Crude Prices Headed to a Breakout

Jim Brown
 
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Crude oil closed at $97.35 on Friday and a right at a six-month low. Is this a buying opportunity?

Unfortunately I think we are going lower before we go higher. The long term crude chart shows an ascending wedge, pennant, flag or whatever else you want to call it. It is a series of higher lows and lower highs that will eventually culminate in a breakout that could be sharp. The breakout could be either up or down but I am betting it will be to the upside.


The chart shows a lot more uptrend support than downtrend resistance. The peaks in the spikes over $105 are brief and only four of them in the last four years. However, the uptrend support has been tested numerous times and it always held.


The reason behind the rising price is three fold. First, consumption is continuing to rise. The EIA said it is rising 1.0 million barrels in 2014 despite the weak overseas economies. In 2015 it is expected to rise another 1.5 million barrels. If the global economy every finds some traction the demand will accelerate and within a couple years we will back into a shortage of oil like we had in 2008. It is only a matter of time. Meanwhile demand keeps moving higher and depletion keeps slowing existing production.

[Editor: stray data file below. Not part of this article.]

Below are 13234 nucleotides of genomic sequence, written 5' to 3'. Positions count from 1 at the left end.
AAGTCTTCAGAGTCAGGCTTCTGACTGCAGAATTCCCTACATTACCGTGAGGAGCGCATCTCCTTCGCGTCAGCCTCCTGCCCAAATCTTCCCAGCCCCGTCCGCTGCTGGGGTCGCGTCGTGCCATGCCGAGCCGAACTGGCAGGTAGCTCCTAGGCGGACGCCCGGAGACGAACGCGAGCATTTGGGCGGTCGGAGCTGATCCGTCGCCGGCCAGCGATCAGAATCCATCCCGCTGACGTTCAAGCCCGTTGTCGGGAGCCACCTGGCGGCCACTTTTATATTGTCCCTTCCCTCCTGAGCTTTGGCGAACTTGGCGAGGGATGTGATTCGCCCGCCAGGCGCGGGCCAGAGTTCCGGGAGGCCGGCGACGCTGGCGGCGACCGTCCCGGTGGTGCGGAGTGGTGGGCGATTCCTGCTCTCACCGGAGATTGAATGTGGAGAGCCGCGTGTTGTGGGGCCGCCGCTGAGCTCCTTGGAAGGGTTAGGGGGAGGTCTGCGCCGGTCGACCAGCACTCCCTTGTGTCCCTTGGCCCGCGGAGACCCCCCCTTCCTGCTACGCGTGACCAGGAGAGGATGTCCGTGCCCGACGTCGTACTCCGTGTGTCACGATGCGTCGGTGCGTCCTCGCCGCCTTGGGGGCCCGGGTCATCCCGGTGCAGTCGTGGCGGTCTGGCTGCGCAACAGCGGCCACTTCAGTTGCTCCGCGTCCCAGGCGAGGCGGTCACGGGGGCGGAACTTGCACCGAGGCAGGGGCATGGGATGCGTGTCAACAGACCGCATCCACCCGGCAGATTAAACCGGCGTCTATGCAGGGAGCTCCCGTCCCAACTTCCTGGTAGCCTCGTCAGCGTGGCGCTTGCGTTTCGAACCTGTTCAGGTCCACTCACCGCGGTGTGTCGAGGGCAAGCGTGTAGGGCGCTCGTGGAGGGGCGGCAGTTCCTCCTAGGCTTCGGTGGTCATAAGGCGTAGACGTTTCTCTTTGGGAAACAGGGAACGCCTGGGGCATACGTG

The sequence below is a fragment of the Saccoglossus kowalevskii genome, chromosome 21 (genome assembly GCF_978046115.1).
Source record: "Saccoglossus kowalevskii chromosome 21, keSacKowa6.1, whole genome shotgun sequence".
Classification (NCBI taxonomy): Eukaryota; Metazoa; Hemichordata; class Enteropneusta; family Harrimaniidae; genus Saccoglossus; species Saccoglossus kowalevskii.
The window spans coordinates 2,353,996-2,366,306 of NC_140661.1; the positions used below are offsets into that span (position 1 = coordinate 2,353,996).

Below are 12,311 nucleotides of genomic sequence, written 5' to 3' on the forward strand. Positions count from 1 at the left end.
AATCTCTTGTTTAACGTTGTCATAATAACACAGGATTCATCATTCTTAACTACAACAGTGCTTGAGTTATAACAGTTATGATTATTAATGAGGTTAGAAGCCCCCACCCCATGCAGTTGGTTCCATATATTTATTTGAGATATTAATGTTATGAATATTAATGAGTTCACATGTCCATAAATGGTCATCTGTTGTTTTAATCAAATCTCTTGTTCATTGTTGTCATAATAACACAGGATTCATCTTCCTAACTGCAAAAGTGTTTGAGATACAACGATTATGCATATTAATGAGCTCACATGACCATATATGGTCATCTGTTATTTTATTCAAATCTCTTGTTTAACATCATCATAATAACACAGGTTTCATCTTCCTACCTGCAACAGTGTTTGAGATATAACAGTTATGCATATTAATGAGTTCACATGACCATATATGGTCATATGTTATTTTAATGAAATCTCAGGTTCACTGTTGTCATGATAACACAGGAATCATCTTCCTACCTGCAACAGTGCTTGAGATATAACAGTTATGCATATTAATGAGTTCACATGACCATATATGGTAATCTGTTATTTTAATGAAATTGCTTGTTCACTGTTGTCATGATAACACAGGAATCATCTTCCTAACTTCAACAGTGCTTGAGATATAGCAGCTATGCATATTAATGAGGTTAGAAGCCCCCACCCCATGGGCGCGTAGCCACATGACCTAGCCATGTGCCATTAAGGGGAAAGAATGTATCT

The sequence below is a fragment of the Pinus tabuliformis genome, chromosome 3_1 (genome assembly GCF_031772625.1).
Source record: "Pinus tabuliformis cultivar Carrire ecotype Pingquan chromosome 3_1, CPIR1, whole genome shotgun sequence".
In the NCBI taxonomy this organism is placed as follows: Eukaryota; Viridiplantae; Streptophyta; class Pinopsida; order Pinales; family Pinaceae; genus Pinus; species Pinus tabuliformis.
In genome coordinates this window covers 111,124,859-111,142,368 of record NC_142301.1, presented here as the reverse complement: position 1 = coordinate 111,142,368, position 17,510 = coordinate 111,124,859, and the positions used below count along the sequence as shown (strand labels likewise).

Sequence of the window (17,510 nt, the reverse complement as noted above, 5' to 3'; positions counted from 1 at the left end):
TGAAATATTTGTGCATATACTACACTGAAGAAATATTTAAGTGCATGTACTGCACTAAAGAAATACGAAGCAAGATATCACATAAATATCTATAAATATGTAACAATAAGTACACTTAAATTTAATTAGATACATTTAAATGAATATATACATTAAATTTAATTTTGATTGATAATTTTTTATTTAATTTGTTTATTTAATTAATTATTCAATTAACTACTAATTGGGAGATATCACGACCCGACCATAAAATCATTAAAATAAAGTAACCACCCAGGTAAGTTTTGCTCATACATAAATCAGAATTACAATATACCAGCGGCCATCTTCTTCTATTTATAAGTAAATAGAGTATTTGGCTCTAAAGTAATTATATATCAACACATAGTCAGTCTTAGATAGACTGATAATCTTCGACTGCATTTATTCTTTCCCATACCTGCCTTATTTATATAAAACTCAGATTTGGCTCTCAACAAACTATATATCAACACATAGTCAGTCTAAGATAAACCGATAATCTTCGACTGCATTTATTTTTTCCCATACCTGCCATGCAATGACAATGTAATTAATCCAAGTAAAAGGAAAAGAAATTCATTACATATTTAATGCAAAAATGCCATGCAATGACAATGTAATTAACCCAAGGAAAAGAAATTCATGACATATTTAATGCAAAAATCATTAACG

The second reason is that OPEC or more specifically Saudi Arabia will not let the prices decline much below $100. They need something in the range of $95 a barrel to keep their social programs functioning and keep the civil unrest at a minimum. If Brent dips under $100 Saudi Arabia will begin cutting production to support the price.

Lastly, we have a price problem in the USA. The huge amount of shale drilling currently underway costs a lot of money. Some analysts have recently pointed out that some of the shale wells are unprofitable below $85. That means as WTI slips under $95 we will see a slowdown in drilling. If it drops much under $95 we will see a slowdown in production. Producers will shut in wells until the price rises again.

If you had an asset, call it an oil field with 100 wells and your cost to produce was $85 you would want to get as much as you could for your oil. With oil at $100 you are making $15 a barrel minus royalties and taxes. With oil at $90 by the time you subtract royalties and taxes there is not much left. Many managers will elect to not pump oil at breakeven prices and absolutely not at prices that lose money. You can't make up a loss per barrel by simply pumping more barrels. Everybody knows the long term trend for oil prices is well over $100. Why would you want to produce your limited resources today for a minimal profit when you can wait a few months for the supply-demand balance to correct and then sell it for $100 or more?